Food photography is an exciting field not only because you get to work with appetizing food every day but also because it demands creativity. This guide details how to build a food photography setup. In addition, you will learn some techniques to use once that setup is complete.
Let there be Light
Image of photographer taking a food photo near the window by nuiiko, 123RF.
It is pretty self-explanatory. Although it might seem repetitive, yet that is not the case. Food photography is one of the most growing and creative fields of photography. Since the subject is normal and stationary, that is why it depends on you to get creative enough to present it appealingly. The first step in building your food photography setup is to look for a place with abundant natural light. You do not need to rent out a studio for it but any window that gets direct sunlight will work perfectly.
Get some Diffusers and Reflectors
Image of professional lighting equipment by belchonock, 123RF.
Natural light is definitely an integral part but you need a few things to control how much of it exposes your food. Mostly, diffusers and reflectors are used for these purposes. Diffusers are placed between the light source and the subject. The main purpose is to dampen the light to make it soft if the sun is too bright.
Secondly, reflectors are placed behind the subject whereas the source is in the front. Reflectors are used to fill in shadows and to evenly balance the light on the subjects. If you want your equipment to be fancy, you can find some costly diffuser and reflector combos online. Otherwise, white foams or boards can be used as reflectors and some clean white sheets or drapes can be used as diffusers.
Manipulate Light with your Setup
Now that our setup is almost complete, you must learn how to manipulate the light as per your needs. In food photography, it is customary to use soft light as it makes the food more pleasant and appealing. This can be done simply by using diffusers as we already discussed. The next part is to know how shadows affect your images. Some people prefer images with filled shadows whereas some prefer natural.
When you get to this step, you may notice the differences yourself and work with what you like better. Sometimes artificial light can also be used in combination with natural light to produce better results. The artificial lights can be used either as overhead bulbs from either side or even from the back. All these different methods produce different results. Hence, you must always try different methods and select the one that looks better in the given scenario.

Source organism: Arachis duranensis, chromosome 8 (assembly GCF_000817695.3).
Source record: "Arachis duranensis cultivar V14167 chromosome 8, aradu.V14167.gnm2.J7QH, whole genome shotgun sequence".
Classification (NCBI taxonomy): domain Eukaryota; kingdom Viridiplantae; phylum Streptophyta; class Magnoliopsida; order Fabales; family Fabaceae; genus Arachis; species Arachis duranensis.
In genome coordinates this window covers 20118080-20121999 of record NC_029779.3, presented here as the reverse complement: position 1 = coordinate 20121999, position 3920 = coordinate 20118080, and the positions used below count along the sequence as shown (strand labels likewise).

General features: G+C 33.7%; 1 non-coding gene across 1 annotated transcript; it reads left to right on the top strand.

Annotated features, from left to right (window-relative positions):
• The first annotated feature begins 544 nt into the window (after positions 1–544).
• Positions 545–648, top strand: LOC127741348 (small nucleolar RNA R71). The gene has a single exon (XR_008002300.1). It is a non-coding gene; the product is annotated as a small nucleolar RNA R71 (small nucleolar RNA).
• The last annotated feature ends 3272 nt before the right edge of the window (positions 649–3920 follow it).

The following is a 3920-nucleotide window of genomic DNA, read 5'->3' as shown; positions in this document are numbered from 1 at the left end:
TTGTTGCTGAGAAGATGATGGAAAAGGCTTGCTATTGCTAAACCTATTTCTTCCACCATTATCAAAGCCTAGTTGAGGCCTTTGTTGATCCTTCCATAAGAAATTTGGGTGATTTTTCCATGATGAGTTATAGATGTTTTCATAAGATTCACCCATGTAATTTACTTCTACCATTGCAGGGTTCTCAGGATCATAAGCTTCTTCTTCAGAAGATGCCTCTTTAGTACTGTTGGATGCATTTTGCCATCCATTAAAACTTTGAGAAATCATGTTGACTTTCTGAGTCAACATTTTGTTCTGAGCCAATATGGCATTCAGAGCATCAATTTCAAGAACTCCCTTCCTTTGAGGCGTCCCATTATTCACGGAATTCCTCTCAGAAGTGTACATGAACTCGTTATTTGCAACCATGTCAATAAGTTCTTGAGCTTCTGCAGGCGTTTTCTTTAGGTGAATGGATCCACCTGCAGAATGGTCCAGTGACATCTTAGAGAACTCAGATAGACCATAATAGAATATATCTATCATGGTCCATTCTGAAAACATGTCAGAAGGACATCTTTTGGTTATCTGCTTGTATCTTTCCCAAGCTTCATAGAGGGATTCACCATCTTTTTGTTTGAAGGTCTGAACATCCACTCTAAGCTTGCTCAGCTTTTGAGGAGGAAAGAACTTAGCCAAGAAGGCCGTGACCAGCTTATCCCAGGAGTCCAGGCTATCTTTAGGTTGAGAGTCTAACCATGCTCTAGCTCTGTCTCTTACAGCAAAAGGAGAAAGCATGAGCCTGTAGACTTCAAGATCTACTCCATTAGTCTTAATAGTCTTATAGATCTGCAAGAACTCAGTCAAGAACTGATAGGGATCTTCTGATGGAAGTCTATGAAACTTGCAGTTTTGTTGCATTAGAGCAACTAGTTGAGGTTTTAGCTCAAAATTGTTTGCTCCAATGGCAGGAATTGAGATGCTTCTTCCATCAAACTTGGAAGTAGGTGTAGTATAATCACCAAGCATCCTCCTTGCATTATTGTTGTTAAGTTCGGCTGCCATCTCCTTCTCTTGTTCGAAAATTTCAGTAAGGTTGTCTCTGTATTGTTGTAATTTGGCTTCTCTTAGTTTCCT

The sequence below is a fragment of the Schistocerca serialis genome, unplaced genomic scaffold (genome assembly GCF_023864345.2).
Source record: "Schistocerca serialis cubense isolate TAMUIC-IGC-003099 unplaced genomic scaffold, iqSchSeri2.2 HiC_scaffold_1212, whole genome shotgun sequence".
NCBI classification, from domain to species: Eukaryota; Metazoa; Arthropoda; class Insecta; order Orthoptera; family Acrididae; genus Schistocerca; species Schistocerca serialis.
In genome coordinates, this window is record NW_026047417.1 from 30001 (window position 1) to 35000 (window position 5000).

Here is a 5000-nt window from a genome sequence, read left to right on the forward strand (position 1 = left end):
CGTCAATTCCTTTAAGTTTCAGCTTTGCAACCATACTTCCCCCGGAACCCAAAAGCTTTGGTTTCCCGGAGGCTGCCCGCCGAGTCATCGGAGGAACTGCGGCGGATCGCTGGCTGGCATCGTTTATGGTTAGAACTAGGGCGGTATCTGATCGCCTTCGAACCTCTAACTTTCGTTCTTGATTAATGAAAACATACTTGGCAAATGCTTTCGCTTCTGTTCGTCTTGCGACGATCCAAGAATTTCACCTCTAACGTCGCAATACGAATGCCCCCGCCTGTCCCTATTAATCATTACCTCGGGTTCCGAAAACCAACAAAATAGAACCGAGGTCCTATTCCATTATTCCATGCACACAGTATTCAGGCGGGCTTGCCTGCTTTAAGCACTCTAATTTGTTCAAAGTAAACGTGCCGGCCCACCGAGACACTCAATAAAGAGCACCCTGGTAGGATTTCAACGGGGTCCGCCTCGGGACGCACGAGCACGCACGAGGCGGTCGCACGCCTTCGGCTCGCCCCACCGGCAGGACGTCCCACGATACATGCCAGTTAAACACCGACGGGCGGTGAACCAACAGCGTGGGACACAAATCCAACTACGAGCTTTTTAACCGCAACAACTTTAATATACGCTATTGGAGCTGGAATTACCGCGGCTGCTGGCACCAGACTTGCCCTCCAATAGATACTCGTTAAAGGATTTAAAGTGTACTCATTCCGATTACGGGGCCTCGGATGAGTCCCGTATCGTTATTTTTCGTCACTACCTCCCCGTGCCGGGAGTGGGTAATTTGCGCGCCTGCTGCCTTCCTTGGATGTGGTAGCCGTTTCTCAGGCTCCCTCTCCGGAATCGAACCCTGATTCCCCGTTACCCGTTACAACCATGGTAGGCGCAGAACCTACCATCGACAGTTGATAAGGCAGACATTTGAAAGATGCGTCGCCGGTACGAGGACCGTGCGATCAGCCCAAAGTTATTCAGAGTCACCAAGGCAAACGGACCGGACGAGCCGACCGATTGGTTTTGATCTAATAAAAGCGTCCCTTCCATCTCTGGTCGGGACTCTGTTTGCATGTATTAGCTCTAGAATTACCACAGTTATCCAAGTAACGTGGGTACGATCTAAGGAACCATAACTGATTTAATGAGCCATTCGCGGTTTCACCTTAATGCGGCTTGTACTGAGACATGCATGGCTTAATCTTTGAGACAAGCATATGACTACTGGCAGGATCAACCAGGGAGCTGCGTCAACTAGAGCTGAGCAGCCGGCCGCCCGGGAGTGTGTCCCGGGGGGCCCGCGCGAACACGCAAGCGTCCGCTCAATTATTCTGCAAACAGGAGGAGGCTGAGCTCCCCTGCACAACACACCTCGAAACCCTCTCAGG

Props for your Setup
Image of chili con carne by svetazarzamora, 123RF.
It’s not just food that you are representing. You need to create a personal connection between the viewers and your images. There is no better way to do this than to use some props. However, you do not need fancy props. Your everyday kitchen items are enough for this purpose. Props include the backdrops as well as the bases on which the items are going to be placed.
An Inexpensive Method to Build a Basic Setup
There are some pretty fancy builds out there but let us share a basic one with you. It does not require you to shell out too many bucks but still works perfectly. You’ll need a cardboard box and then cut it so that just the bottom and side remain attached. The bottom part can be used to place the base and the side is for the backdrop. This is the most basic build that you can get but the most effective.
You do not need a lot of fancy items to start a career in food photography. This guide covers it all for you so that you can peacefully start creating mouth-watering images. Good luck!